Table of Contents
- Why is autonomy important?
- Where does autonomy apply?
- What are the advantages of autonomy?
- What are the disadvantages of autonomy?
- What to read next
What’s it: Autonomy refers to the degree to which employees have freedom and independence in carrying out their roles and making decisions about their work. Giving autonomy is one way to motivate. Employees have greater respect for the company because they trust and value them by not only giving them more responsibility and control for their work. But, the company also gives them more flexibility to self-actualize and organize their work life.
Why is autonomy important?
Autonomy in the workplace is important to increase employee satisfaction. The company gives them more opportunities for employees to organize their work lives. Thus, they feel motivated to carry out their daily routines and develop their abilities.
Higher satisfaction and motivation can lead to higher productivity. By having greater influence over the work, employees have more involvement in their roles and are more responsible for their results. So, they work harder to get the best results. Then, they seek to develop problem-solving and better performers to gain a higher position and a greater sense of accomplishment.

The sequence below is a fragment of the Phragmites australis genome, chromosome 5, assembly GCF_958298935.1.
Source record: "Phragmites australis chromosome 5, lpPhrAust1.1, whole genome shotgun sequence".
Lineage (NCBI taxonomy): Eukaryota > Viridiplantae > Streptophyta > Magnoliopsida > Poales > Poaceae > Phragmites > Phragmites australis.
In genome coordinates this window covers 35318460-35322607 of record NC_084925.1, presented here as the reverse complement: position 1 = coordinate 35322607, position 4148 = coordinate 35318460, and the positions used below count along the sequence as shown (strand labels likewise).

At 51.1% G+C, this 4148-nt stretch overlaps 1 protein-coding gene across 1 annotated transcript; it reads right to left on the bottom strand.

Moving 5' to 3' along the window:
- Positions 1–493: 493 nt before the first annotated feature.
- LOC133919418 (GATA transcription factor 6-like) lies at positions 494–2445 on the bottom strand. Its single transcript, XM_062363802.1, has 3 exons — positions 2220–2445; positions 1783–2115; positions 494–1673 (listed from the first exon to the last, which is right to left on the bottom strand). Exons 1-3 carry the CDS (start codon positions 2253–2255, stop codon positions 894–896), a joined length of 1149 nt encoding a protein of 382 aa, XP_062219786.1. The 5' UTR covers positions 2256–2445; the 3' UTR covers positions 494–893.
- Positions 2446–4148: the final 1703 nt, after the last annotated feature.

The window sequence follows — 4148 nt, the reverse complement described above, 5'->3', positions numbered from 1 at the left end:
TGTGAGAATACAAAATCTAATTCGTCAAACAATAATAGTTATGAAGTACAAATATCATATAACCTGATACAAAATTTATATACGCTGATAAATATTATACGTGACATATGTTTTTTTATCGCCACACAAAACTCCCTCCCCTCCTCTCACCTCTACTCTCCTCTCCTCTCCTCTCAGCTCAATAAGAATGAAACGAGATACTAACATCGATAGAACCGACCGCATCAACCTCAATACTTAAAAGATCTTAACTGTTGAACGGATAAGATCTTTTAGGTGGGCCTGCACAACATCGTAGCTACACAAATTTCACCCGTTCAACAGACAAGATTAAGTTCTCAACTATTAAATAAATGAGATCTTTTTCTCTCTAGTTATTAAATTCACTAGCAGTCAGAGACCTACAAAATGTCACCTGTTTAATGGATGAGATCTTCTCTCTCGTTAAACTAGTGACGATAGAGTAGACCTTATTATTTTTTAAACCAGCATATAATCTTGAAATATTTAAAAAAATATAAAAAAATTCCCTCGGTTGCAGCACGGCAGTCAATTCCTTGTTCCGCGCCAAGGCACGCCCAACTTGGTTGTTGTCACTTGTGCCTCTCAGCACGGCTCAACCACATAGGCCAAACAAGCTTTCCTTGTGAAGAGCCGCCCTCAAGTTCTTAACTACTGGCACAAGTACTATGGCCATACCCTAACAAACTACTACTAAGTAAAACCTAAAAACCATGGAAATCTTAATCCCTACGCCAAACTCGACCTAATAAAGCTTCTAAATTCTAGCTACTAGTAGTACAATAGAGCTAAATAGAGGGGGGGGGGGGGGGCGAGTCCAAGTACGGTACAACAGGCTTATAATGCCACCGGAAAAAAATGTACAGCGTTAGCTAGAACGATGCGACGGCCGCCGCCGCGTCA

Where does autonomy apply?
Companies with a decentralized organizational structure give more autonomy to employees. Lower-level employees and management have more flexibility to manage their own lives. Meanwhile, upper management takes more roles in more strategic aspects such as target and strategy planning.
On the other hand, under a centralized and bureaucratic organizational structure, the company supervises more. Thus, employees have less autonomy and participation.
Company culture and leadership style are other factors. Autonomy is common under a democratic environment with autonomous leadership, where the leader gives more freedom and authority to employees to make decisions relevant to their position. In addition, leaders also provide resources and facilities to support them in carrying out their roles effectively. They encourage employees to develop themselves, organize their work lives, and develop their own problem-solving.
On the other hand, such opportunities are hard to find under authoritarian leadership. Leaders take a dominant role in making decisions, managing work, and supervising employees directly.
What are the advantages of autonomy?
Higher involvement and motivation. Employees become more responsible for their own work and results. The company gives them the freedom to work their way. As a result, they control their success, allowing them to try their best.
Higher productivity. Since having greater responsibility for their own success, employees are eager to perform better and more efficiently. So, by doing so, they can achieve success in their roles and careers.
Moreover, autonomy boosts not only individual productivity but also the business as a whole. For example, managers can have more time to take on roles in strategic planning and organizing resources instead of spending time supervising and controlling employees.